It started when I got a very longwinded, vague email from Blogger that said I have apparently infringed on the copyrights of someone involved in a blog post I wrote nearly six months ago. The post proclaimed the awesomeness of a hip band from Philadelphia whose name rhymes with "Tree Cenergy." [This band is growing very popular, by the way].
The blog post in question refers readers to two mp3 downloads that were made "legally" available on other sites. I wasn't hosting the files myself, and I made sure -- before posting the links -- to read up on the referring sites' download agreements. In doing so, I was assured that the referring sites (SPIN and Stereogum) had permission to post the mp3s. I even listed a disclaimer that said something to the effect of, "These sites have proof that these downloads are allowed."
Blogger advises that I remove the offending content and repost. But to be honest, I have no idea what I did wrong. Knowing this detail would be helpful to "prevent future violations." Instead, I'm going to be blacklisted on the DMCA clearinghouse. Super.
So let me stand on my soapbox for a second and make two different but tangental arguments.
First, I applaud you copyright holders for fighting for your rights. No one values content anymore and that needs to be remedied. The proliferation of mp3 blogs and aggregators has only perpetuated the notion that content should be free. Consumers feel entitled to get it. And if you take a stand and say it isn't allowed to be free, there are still plenty of places to stream it (Grooveshark, for one). If you treat the symptom, you don't ever cure the disease. So maybe I deserved a slap on the wrist.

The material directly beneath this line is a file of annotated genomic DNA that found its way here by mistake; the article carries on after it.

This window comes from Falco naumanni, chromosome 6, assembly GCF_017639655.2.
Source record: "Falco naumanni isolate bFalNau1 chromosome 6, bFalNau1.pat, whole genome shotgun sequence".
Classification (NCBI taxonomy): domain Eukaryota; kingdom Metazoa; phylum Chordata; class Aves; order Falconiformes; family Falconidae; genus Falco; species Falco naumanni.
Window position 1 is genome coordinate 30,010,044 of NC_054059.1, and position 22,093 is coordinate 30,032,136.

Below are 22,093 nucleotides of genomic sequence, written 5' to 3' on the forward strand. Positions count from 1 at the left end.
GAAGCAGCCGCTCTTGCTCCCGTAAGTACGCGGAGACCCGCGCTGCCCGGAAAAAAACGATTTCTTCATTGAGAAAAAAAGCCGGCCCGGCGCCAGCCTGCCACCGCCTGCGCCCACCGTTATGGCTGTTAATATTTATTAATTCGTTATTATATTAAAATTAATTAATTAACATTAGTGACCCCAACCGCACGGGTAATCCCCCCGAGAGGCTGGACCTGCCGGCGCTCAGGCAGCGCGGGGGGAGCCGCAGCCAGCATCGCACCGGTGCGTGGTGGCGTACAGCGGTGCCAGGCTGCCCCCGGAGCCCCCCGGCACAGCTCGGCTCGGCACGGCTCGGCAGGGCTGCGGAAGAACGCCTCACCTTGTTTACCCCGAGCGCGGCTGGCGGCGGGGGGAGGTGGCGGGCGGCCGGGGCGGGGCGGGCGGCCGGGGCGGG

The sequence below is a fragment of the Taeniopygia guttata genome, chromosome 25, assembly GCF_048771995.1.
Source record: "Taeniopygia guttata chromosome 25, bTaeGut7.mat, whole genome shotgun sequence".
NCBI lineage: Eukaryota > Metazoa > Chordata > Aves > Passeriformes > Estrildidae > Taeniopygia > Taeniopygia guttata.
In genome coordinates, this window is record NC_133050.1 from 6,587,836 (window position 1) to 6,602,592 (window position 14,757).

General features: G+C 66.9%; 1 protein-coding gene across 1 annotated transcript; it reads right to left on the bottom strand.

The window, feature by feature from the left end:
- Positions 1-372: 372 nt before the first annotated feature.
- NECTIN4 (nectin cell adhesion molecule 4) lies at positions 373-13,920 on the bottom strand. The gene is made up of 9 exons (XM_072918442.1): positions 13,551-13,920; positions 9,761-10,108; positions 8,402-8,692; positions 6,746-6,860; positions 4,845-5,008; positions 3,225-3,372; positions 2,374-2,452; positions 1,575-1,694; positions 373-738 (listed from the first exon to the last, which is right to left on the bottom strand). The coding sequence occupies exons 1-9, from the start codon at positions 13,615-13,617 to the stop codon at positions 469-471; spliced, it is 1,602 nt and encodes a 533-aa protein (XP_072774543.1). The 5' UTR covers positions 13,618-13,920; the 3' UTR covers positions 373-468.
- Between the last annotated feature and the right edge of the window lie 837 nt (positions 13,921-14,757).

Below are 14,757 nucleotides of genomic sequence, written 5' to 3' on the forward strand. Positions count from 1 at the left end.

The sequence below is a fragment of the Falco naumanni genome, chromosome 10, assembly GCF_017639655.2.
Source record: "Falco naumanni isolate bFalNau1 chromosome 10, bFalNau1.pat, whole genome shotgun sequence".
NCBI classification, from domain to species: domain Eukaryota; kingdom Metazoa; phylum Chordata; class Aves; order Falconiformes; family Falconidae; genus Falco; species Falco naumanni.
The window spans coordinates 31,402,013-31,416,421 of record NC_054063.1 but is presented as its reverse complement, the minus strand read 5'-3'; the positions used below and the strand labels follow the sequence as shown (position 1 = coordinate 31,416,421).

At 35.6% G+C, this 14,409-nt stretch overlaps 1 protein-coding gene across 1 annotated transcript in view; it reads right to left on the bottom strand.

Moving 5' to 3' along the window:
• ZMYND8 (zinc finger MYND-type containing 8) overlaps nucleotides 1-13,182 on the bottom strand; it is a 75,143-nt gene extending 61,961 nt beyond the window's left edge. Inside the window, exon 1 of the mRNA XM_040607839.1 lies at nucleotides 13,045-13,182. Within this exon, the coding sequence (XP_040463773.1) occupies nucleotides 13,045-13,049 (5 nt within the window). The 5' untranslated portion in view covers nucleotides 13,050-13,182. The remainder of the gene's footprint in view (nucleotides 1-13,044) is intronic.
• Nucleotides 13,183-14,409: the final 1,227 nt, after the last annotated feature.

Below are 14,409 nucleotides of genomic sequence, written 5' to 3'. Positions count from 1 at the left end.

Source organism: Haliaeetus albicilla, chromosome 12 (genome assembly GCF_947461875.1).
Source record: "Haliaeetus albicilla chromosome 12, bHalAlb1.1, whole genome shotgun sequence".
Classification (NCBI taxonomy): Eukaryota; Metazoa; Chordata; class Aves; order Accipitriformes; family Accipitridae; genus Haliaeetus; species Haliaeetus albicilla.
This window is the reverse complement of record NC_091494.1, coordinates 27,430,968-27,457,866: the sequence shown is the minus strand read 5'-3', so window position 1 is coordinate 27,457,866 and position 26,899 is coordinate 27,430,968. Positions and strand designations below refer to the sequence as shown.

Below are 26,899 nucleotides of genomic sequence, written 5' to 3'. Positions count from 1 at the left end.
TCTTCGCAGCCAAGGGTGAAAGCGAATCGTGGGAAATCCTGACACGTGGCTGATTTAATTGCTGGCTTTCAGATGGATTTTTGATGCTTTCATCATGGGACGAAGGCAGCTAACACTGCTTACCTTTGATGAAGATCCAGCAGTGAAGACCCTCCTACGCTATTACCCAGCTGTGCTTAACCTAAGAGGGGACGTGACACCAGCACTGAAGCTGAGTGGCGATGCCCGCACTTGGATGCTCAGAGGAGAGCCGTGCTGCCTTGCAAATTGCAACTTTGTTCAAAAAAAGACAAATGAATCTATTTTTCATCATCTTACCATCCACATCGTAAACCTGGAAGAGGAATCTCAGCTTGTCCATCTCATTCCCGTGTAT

But, if a musician values his copyrights he should make sure his business team is on the same page. When I was at Paste, I used to get tons of emails from publicists and labels encouraging us to post mp3s for our readers to download. These businessmen were treating mp3s as loss leaders for other revenue streams, like touring dollars and commercial licensing fees. Not that artists are always okay with that strategy.... In 2007 Band of Horses pulled out of a Wal-Mart commercial after going back and forth about the implications for its image.
That there is no industry agreement on mp3 sharing on music blogs has only further muddled the perceived value of content. If the majors say "No!" but the indies say "Yes!" what happens to when an indie band is upstreamed to a major label? My guess is the major suddenly go looking through archives to yank down files that the artist published as an indie; heck, the indie might even look through the archives once a band gets somewhat popular... it is certainly suspicious that this notice was issued six months after the blog publication...
Perhaps I trusted too much in SPIN and Stereogum's policies; or perhaps it isn't the mp3s that are the problem, but a picture I posted instead? I guess only The Man knows for sure.
You can bite the hand that feeds you, Music Industry, but at least give an explanation after you sink your teeth in.